A: We are approaching these dual problems in three main ways. First we are taking a look at our rules and seeking to ensure that we make our market more efficient. This is an ongoing process which we are working along with the Securities Commission. Currently we are in the final stages of implementing a new price stabilization rule and over the coming days we will meet with market actors to sensitize them about the implication of the new rule. There is a 10% cap on how much share prices can move in one day. We are removing that cap and in cases where the share price moves above or below 10%, we can halt the trading in that security to ensure there is a reasonable explanation for the share price movement. The goal is to ensure that market forces dictate how share price moves on our market.
Second at a procedural level we intend to eliminate the need for Share Transfer Forms for book-entry transactions. This is a relic from the time of manual trading and we believe that their removal will mean a more efficient and liquidity market.
The final way in which we are tackling the issue is through education. As mentioned earlier we recognize that most of the Barbadian public shy away from equity investing because it is not familiar to them. We believe that this attitude can only be changed through education and as a result we have been actively involved in public outreach by using panel discussions, presentations and producing educational material.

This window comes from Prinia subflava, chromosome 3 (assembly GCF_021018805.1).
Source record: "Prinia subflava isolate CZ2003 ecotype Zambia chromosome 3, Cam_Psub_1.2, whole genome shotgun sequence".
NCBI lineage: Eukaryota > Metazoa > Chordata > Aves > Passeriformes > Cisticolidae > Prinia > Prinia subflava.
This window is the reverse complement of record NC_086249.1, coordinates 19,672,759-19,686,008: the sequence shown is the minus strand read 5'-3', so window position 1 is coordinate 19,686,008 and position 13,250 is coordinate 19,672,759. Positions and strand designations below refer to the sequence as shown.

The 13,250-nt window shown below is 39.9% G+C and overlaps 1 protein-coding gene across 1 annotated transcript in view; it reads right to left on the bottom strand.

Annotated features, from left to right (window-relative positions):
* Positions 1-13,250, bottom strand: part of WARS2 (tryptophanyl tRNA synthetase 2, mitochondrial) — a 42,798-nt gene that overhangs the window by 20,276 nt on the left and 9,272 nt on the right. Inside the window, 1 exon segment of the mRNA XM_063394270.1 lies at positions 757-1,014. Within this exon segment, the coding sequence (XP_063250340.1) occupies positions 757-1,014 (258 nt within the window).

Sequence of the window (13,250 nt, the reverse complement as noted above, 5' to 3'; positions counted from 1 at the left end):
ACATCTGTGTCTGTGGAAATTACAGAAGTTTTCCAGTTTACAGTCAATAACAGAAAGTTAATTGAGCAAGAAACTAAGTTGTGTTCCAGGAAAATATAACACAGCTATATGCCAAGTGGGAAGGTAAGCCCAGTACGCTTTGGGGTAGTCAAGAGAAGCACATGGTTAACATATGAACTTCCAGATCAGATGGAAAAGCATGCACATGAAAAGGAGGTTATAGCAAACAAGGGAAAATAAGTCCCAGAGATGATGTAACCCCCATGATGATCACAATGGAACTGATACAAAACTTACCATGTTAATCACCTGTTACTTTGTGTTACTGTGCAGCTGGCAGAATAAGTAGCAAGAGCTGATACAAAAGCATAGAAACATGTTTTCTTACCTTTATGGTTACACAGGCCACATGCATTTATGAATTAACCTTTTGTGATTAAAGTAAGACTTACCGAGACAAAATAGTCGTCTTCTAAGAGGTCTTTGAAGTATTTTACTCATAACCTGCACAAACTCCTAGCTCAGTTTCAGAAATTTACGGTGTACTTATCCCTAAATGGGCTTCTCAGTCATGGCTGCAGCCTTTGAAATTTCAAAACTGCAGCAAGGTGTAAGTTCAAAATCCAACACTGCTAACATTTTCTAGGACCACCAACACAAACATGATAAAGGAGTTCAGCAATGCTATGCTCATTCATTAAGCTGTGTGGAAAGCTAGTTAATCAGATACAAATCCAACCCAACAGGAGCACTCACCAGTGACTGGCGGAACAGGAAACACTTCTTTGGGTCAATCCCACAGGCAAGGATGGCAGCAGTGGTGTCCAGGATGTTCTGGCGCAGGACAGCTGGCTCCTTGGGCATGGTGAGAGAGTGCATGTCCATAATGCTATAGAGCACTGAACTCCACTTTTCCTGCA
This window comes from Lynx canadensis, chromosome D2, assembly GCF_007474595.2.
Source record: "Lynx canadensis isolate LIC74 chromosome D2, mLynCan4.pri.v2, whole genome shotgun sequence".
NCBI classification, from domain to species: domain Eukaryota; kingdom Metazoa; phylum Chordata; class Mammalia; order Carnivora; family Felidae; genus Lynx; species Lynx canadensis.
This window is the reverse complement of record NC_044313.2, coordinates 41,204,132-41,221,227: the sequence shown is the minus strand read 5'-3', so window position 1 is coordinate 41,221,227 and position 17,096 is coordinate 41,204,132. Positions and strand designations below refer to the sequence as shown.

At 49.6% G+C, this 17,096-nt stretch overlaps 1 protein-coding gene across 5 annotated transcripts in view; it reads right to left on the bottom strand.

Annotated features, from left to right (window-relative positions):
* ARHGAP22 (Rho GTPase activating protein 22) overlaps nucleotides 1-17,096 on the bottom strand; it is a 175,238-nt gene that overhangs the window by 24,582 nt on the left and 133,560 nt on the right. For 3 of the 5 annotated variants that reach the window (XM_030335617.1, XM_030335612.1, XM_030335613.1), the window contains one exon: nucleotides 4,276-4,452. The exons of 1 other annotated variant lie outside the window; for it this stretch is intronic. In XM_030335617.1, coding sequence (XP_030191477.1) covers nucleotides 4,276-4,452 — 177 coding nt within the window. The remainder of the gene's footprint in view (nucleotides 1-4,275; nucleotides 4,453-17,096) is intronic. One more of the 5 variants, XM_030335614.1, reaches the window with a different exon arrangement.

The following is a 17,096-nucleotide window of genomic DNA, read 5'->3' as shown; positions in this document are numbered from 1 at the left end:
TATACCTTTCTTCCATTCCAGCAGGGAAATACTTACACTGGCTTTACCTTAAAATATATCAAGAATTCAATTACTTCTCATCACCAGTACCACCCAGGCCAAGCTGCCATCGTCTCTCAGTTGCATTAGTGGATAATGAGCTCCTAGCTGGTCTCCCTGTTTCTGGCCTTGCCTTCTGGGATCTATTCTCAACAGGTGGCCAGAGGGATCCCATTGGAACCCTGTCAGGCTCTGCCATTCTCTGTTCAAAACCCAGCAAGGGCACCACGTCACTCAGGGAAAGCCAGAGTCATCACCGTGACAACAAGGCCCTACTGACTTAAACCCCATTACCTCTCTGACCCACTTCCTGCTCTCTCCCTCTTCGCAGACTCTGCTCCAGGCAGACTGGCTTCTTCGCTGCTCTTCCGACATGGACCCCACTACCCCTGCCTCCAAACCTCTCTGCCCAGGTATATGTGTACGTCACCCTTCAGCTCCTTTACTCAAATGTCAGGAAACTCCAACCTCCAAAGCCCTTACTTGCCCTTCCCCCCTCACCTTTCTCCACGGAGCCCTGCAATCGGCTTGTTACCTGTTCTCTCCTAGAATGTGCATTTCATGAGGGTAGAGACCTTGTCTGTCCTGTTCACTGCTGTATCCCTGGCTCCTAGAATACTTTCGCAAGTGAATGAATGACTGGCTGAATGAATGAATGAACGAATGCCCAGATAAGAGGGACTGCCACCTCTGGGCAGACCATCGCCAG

Q: When was the last seat on the exchange sold or the last membership sold?
A: In 2006, the last member came on board the stock exchange. The membership price is about US$5,000 and we still have seats available.
The valuation calculation in the demutualization process would be based on the net value of the stock exchange. Our net assets or our working capital is in the region of US$13 million. One of the things we have decided from the beginning is that we are not going to be paying out cash to our members. What is going to happen is that members will be getting an equity holding which can eventually be converted to cash.
Currently, there is not a need for us to raise capital. We are cash rich. One of the initiatives that we are working on now is to purchase our own building. We are working on several initiatives to enhance the continued viability of the exchange.
Q: What are the growth initiatives that the exchange is pursuing?